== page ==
It was more than the Germans could bear. On Feb. 21, Standard & Poor's analysts cut the rating of ThyssenKrupp, the German steel- and capital-goods manufacturer by two notches, to junk bond status. Thyssen executives first angrily denounced the downgrade to BB+ as "incomprehensible." Then they called in backup.
The result: The politicians have joined the chorus of criticism. Some pols even want a new "European" ratings agency. "The [agencies'] growing power in this country is a real problem," says Joachim Poss, a financial affairs spokesman for Chancellor Gerhard Schröder's Social Democrats.
ThyssenKrupp and other companies are relying more and more on the bond markets to raise capital these days, and a poor rating costs them money in the form of higher coupon rates. Under new international banking regulations, known as Basel II, which will take effect in 2005, a poor rating could also result in higher rates on bank loans. The Germans accuse Standard & Poor's, which like BusinessWeek is a division of the McGraw-Hill Companies, and its New York crosstown rival, Moody's Investors Service, of failing to understand European business culture. They also hint that the downgrade might be linked to the political spat between Berlin and Washington over Iraq.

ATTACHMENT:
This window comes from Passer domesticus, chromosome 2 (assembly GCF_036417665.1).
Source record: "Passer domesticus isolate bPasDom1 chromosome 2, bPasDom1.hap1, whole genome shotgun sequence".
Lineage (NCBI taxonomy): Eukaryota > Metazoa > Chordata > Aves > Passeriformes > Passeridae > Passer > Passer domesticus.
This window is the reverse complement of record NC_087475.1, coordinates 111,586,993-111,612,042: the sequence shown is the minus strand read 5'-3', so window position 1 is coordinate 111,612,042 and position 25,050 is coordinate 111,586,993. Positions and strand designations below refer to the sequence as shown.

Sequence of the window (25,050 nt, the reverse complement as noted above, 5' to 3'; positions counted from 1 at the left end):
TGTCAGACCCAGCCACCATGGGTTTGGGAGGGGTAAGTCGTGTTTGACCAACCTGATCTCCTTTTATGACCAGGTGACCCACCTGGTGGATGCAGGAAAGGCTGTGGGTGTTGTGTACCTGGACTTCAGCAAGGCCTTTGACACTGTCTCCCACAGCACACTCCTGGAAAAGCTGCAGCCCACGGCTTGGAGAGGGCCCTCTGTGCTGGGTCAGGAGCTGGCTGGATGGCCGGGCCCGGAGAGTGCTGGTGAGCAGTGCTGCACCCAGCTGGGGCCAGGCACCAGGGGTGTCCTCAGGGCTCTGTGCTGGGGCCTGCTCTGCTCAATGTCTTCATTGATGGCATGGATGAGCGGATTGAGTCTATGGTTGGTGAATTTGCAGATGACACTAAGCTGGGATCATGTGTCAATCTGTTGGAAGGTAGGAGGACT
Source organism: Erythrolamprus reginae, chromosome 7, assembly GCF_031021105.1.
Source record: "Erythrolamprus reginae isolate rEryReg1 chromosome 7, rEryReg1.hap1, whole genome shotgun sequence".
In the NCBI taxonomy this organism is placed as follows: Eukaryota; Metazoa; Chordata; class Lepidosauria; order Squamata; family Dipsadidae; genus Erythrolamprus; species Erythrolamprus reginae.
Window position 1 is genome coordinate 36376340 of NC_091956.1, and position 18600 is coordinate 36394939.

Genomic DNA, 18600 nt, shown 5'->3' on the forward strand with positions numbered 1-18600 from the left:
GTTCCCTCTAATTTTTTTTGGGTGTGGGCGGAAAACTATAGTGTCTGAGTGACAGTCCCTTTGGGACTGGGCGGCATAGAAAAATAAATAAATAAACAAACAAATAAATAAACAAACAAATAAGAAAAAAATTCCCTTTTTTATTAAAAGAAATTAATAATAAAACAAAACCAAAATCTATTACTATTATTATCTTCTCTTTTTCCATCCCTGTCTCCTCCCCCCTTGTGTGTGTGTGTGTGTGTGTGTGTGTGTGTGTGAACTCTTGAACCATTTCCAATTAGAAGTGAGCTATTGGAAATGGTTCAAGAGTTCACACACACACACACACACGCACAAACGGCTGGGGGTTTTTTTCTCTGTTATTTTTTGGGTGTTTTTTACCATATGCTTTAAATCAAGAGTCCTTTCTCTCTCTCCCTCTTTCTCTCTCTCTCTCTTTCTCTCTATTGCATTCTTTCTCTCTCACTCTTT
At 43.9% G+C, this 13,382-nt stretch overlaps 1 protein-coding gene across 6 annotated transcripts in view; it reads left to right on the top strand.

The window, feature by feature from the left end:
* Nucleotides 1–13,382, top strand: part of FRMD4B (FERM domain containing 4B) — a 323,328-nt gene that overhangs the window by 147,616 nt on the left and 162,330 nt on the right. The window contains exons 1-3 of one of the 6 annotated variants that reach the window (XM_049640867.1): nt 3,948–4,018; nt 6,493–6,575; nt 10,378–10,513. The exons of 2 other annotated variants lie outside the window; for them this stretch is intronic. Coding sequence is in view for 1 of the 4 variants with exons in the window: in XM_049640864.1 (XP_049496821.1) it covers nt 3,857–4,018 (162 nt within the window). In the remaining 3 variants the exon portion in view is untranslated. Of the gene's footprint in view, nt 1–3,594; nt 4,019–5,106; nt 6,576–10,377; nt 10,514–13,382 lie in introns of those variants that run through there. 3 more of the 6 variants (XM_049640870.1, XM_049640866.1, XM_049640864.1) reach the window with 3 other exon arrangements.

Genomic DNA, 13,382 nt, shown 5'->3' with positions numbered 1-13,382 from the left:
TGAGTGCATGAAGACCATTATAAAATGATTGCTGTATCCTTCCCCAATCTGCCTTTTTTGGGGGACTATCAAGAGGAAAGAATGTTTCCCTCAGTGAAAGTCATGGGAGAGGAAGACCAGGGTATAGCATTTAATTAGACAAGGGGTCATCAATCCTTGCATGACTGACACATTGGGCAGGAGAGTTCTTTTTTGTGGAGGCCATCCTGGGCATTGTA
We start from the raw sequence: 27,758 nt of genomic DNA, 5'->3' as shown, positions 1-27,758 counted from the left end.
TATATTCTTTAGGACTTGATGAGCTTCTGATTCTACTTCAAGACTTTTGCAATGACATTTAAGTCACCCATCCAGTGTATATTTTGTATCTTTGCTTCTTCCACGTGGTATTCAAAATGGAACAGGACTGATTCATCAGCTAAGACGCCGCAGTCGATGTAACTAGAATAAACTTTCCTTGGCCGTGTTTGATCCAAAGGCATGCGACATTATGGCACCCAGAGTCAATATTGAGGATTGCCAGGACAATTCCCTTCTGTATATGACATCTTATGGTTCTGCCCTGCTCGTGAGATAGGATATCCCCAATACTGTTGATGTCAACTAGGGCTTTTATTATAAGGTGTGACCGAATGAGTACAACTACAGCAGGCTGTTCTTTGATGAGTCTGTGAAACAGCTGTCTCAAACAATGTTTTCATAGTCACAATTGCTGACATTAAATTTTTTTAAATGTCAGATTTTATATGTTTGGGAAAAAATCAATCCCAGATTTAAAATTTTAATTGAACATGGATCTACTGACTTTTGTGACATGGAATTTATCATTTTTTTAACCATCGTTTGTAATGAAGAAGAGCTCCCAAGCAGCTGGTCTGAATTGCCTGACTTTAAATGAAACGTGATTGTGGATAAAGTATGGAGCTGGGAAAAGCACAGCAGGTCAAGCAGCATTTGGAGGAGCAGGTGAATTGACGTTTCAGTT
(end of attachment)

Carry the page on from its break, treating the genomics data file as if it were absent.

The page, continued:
Dietrich Jahn, a senior official at the Finance Ministry, suggests that Europe needs its own ratings agency. Other SDP stalwarts support that idea. "If the agencies don't understand the way we do things here, our companies will lose out," says Poss. "Their competitiveness will be undermined." Even before the current storm, Finance Minister Hans Eichel was planning to introduce legislation next year to "ensure the reliability of ratings." His staff says that could include a code of conduct for agencies operating in Germany.
And what is it that the ratings agencies don't understand? In the case of Thyssen, the downgrade was triggered by the company's large and growing pension liability. Thyssen executives insist that it is normal for part of the pension liability to be funded out of cash flow, and its failure to set aside enough funds to meet obligations into the future is meaningless. CEO Ekkehard D. Schulz says the company was downgraded even though there had been no deterioration in its situation. "In fact, the opposite is the case," he says. "The facts concerning ThyssenKrupp have not changed."
Torsten Hinrichs, the head of S&P in Germany, notes that decisions about ratings changes are made by five-member panels, and that most of the agency's staff in Europe are Europeans. Moreover, he adds, "we use the same criteria for all our ratings so that they are comparable everywhere." Also, "it is unthinkable that our ratings are influenced by politics." Institutional investors don't see a need for a Europe-only agency.
The damage control squad is already at work. An official from Schröder's office says no specific legislation is planned that would change the dynamics of the ratings industry. Maybe the controversy will die down. Still, a nerve has been touched.
By David Fairlamb in Frankfurt